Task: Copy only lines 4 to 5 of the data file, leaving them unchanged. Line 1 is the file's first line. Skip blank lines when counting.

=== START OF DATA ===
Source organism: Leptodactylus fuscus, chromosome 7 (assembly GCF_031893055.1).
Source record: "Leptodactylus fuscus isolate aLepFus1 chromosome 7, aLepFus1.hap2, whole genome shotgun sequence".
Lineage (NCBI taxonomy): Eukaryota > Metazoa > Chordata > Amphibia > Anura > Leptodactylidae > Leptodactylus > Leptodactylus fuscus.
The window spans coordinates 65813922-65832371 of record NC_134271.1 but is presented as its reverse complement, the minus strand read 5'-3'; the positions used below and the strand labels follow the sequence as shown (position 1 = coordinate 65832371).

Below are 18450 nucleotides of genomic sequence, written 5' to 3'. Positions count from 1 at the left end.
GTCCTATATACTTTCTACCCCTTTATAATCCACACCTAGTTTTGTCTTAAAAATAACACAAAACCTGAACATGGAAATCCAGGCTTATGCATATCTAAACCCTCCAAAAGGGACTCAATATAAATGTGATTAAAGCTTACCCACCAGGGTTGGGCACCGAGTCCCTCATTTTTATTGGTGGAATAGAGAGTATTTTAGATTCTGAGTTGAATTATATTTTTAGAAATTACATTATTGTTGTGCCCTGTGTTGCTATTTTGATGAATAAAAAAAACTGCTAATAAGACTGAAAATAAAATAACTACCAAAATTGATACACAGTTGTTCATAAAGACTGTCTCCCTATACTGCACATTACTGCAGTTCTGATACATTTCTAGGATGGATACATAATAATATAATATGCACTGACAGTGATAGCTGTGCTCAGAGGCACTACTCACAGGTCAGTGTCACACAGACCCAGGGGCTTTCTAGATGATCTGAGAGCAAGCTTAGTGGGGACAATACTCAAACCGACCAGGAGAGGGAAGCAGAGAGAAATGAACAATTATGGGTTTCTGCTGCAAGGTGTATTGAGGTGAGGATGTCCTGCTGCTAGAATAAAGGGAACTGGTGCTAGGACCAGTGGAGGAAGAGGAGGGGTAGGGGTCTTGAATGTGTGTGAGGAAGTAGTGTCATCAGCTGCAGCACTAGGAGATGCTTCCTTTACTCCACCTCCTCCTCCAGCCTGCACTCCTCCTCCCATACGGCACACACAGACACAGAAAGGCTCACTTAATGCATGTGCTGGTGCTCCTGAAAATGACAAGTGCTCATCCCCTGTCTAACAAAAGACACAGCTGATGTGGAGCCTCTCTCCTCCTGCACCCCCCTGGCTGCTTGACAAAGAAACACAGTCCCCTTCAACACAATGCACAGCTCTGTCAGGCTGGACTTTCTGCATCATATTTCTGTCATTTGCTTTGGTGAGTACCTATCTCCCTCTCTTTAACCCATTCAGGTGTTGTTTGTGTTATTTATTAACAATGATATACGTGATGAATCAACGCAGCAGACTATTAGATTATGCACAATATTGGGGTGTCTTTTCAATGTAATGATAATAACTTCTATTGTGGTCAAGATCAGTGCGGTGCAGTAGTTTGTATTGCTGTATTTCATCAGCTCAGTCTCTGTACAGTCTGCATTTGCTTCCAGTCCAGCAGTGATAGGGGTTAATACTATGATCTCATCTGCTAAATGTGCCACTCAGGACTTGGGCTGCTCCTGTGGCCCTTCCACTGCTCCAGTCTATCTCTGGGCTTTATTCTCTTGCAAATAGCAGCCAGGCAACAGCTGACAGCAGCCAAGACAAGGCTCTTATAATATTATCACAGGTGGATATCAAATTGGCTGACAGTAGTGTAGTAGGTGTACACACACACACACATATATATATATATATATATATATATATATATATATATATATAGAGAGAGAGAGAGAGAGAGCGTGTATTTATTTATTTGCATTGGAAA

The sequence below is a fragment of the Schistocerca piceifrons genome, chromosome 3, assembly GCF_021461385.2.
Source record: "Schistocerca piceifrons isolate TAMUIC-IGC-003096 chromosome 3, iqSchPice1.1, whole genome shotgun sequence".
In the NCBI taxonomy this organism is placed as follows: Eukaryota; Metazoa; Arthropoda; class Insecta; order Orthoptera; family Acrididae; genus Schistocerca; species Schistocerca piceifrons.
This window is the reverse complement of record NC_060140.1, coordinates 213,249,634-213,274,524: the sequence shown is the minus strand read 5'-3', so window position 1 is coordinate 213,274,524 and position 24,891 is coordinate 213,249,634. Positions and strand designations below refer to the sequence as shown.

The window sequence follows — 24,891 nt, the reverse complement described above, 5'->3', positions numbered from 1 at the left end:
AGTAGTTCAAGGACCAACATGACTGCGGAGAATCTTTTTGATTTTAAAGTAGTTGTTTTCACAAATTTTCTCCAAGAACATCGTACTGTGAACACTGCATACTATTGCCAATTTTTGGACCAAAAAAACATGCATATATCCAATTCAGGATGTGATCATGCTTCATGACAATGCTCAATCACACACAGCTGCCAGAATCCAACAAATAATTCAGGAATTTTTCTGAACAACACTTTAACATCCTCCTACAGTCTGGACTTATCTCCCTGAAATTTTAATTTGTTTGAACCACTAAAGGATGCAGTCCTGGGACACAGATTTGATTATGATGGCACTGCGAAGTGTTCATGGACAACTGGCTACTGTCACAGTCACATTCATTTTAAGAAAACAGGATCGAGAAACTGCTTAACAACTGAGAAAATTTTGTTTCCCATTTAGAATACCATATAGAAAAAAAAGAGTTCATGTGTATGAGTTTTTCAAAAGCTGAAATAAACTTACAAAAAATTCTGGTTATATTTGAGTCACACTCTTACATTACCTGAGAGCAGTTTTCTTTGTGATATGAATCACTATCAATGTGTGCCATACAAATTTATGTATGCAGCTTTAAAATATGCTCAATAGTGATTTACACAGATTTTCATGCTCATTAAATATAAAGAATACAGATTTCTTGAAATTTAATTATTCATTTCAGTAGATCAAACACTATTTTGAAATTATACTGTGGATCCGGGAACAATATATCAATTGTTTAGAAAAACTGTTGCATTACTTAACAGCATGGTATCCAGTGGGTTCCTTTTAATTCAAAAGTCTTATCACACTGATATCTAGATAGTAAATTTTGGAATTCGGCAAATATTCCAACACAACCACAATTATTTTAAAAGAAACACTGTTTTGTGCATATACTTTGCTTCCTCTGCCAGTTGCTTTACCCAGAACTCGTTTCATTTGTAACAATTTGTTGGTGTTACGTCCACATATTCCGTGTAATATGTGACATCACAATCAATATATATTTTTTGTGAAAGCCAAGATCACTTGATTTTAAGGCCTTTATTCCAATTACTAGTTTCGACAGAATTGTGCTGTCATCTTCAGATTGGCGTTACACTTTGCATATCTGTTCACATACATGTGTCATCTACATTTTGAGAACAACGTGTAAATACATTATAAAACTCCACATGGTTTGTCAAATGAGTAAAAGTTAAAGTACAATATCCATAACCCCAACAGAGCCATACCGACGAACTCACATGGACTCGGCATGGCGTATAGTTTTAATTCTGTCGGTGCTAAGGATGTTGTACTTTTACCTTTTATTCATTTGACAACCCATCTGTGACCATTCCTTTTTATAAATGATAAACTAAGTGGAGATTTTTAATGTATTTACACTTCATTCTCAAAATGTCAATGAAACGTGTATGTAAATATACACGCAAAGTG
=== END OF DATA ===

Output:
The window spans coordinates 65813922-65832371 of record NC_134271.1 but is presented as its reverse complement, the minus strand read 5'-3'; the positions used below and the strand labels follow the sequence as shown (position 1 = coordinate 65832371).

Below are 18450 nucleotides of genomic sequence, written 5' to 3'. Positions count from 1 at the left end.